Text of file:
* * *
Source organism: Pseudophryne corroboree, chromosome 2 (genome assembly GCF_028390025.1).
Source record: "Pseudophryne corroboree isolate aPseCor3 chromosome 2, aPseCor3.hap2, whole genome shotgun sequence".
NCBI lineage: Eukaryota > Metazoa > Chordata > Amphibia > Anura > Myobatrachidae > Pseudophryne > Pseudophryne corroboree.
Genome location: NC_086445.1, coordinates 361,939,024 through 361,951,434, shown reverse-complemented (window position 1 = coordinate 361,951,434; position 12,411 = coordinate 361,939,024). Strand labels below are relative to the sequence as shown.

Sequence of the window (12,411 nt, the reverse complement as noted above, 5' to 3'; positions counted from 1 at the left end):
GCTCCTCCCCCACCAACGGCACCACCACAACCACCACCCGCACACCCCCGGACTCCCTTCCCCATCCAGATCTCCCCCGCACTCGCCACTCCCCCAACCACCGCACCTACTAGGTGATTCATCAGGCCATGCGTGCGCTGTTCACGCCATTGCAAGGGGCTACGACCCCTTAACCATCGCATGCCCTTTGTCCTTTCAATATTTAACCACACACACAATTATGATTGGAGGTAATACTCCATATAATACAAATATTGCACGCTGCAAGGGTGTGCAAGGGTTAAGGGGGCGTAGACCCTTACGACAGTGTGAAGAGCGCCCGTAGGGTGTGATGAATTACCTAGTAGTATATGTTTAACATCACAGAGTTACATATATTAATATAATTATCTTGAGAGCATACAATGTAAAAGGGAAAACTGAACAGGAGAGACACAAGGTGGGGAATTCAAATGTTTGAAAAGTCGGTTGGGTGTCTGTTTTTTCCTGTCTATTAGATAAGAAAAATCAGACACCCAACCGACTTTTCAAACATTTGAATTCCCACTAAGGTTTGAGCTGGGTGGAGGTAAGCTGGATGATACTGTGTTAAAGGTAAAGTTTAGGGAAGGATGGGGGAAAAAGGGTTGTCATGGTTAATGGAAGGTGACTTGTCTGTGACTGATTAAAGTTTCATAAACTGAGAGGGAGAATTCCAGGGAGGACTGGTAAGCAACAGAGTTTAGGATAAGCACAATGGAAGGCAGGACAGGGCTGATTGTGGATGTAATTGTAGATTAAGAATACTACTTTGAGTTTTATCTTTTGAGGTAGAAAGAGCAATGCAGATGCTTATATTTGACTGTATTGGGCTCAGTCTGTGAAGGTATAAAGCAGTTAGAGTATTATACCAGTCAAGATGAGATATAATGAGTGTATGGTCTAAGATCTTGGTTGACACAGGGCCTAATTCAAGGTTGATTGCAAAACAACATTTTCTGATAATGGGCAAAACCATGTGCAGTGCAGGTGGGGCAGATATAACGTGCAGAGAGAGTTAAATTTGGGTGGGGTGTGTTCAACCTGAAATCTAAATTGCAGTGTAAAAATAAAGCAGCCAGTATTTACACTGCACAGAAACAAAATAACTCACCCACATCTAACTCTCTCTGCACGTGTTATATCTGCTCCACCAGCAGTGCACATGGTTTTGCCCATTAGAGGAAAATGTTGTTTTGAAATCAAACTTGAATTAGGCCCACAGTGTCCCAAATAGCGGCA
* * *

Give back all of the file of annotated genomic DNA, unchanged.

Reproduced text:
Source organism: Pseudophryne corroboree, chromosome 2 (genome assembly GCF_028390025.1).
Source record: "Pseudophryne corroboree isolate aPseCor3 chromosome 2, aPseCor3.hap2, whole genome shotgun sequence".
NCBI lineage: Eukaryota > Metazoa > Chordata > Amphibia > Anura > Myobatrachidae > Pseudophryne > Pseudophryne corroboree.
Genome location: NC_086445.1, coordinates 361,939,024 through 361,951,434, shown reverse-complemented (window position 1 = coordinate 361,951,434; position 12,411 = coordinate 361,939,024). Strand labels below are relative to the sequence as shown.

Sequence of the window (12,411 nt, the reverse complement as noted above, 5' to 3'; positions counted from 1 at the left end):
GCTCCTCCCCCACCAACGGCACCACCACAACCACCACCCGCACACCCCCGGACTCCCTTCCCCATCCAGATCTCCCCCGCACTCGCCACTCCCCCAACCACCGCACCTACTAGGTGATTCATCAGGCCATGCGTGCGCTGTTCACGCCATTGCAAGGGGCTACGACCCCTTAACCATCGCATGCCCTTTGTCCTTTCAATATTTAACCACACACACAATTATGATTGGAGGTAATACTCCATATAATACAAATATTGCACGCTGCAAGGGTGTGCAAGGGTTAAGGGGGCGTAGACCCTTACGACAGTGTGAAGAGCGCCCGTAGGGTGTGATGAATTACCTAGTAGTATATGTTTAACATCACAGAGTTACATATATTAATATAATTATCTTGAGAGCATACAATGTAAAAGGGAAAACTGAACAGGAGAGACACAAGGTGGGGAATTCAAATGTTTGAAAAGTCGGTTGGGTGTCTGTTTTTTCCTGTCTATTAGATAAGAAAAATCAGACACCCAACCGACTTTTCAAACATTTGAATTCCCACTAAGGTTTGAGCTGGGTGGAGGTAAGCTGGATGATACTGTGTTAAAGGTAAAGTTTAGGGAAGGATGGGGGAAAAAGGGTTGTCATGGTTAATGGAAGGTGACTTGTCTGTGACTGATTAAAGTTTCATAAACTGAGAGGGAGAATTCCAGGGAGGACTGGTAAGCAACAGAGTTTAGGATAAGCACAATGGAAGGCAGGACAGGGCTGATTGTGGATGTAATTGTAGATTAAGAATACTACTTTGAGTTTTATCTTTTGAGGTAGAAAGAGCAATGCAGATGCTTATATTTGACTGTATTGGGCTCAGTCTGTGAAGGTATAAAGCAGTTAGAGTATTATACCAGTCAAGATGAGATATAATGAGTGTATGGTCTAAGATCTTGGTTGACACAGGGCCTAATTCAAGGTTGATTGCAAAACAACATTTTCTGATAATGGGCAAAACCATGTGCAGTGCAGGTGGGGCAGATATAACGTGCAGAGAGAGTTAAATTTGGGTGGGGTGTGTTCAACCTGAAATCTAAATTGCAGTGTAAAAATAAAGCAGCCAGTATTTACACTGCACAGAAACAAAATAACTCACCCACATCTAACTCTCTCTGCACGTGTTATATCTGCTCCACCAGCAGTGCACATGGTTTTGCCCATTAGAGGAAAATGTTGTTTTGAAATCAAACTTGAATTAGGCCCACAGTGTCCCAAATAGCGGCA